By Pia-Kelsey O’Neill
“Will someone who knows about DNA make the monsters that we see in cartoons?” a young girl worried aloud at the Zhejiang Museum of Science and Technology (ZJSTM), located in Hangzhou, China. Hers was among the many thoughtful questions we received last week during a presentation that Oliver Medvedik and I gave on the past, present, and future of DIY biology. The audience of about two hundred included middle school students and adult professionals from the city.
We had been invited to Hangzhou by the non-profit organization, Zhejiang Association of Science and Technology (ZAST), a branch of the national Association of Science and Technology (AST). Enacted by the legislature of the People’s Republic of China, AST is expected to create programs that will popularize scientific knowledge. Bing Zhu, Deputy Director of the International Department of ZAST, first wrote to us in January explaining that a major goal of the organization is to reach especially young audiences. “Presentations of science [in China] are usually thought to be a plainly force-fed process,” he wrote. He hoped that during our visit, we could begin to introduce more hands-on methods of presenting science and art to the public, as well as to consult with the ZJSTM staff about setting up their own community biotechnology lab for teaching purposes. “We want [the public] to realize that it is ever more important that they look at science not from a single-minded point of view, but rather a cross-boundary view.” Through numerous emails, conference calls and even a personal visit to Genspace by Ms. Phyllis Tang Yifei, the Project Coordinator of ZAST, we hashed out a detailed agenda for our visit. The plan was for us to run two workshops for the ZAST staff similar to those we offer at Genspace and to hold an open seminar in order to demonstrate to the public the variety of projects-from laboratory equipment to bio design-that Genspace and others in the DIY movement have thus far created.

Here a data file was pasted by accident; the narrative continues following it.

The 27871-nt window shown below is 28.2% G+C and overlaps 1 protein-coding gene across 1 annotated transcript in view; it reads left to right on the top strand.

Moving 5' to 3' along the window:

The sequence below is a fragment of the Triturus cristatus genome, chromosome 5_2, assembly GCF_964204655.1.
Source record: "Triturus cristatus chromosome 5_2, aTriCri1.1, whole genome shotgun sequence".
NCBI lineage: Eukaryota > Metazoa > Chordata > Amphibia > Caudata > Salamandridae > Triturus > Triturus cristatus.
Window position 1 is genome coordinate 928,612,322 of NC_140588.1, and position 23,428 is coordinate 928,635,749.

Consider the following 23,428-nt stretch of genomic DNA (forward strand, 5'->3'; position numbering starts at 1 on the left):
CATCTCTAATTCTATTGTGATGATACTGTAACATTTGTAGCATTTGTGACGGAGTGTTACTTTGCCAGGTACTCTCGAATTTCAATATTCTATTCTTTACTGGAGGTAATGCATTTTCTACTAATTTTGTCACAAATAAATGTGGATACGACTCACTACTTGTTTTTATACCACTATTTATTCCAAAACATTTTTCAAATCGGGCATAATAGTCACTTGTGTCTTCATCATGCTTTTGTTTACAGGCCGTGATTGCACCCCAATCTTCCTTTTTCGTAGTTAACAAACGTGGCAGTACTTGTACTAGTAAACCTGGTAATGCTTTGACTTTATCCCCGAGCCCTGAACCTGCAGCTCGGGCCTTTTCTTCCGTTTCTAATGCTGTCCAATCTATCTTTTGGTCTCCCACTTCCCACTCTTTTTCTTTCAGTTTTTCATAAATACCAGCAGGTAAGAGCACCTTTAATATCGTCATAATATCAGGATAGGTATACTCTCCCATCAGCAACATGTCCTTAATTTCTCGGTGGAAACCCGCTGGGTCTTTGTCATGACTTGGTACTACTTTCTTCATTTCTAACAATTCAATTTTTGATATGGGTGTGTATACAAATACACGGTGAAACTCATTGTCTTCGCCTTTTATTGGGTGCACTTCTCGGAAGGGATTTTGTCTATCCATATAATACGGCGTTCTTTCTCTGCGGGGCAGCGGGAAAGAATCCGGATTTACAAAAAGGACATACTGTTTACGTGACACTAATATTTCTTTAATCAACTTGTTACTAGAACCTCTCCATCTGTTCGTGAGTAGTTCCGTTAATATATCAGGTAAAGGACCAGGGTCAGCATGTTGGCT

Upon arriving in Shanghai, Oliver and I were promptly greeted by Bing who was ready with friendly questions about each of us, our research and about Genspace. That night, he treated us to dinner at a waterfront restaurant along the Huangpu River with a spectacular view of the Bund; a sparkling cityscape just beyond our tabletop. As we were unfamiliar with the Shanghai cuisine, Bing took it upon himself to select a feast of colorful and tasty dishes, which were presented to us in the traditional Chinese manner: cold dishes first, followed by hot dishes and finally, soup. His warmth, and that of the entire ZAST staff, was maintained throughout our visit.
The headquarters of ZAST is in Hangzhou, a bustling city in the Zhejiang province, set on the idyllic West Lake. As Bing and many of the staff are natives of Hangzhou, they were very knowledgeable about the city’s long history and local culture. Between our teaching engagements, they took special care to make arrangements so that we could experience the unique attributes of the city firsthand. One afternoon we were rowed on a traditional wooden boat through the peaceful channels of the West Lake where we admired the surrounding willow trees, their long branches sweeping with the breeze along the water surface. One of the translators introduced us to the ozymandias tree, which is found throughout Hangzhou and produces tiny aromatic flowers, exuding a sweet fragrance over the entire city. We sat down another afternoon to an extended cup of Longjing tea in the hills above Hangzhou where these tea bushes are famously tended, in ancient times by monks.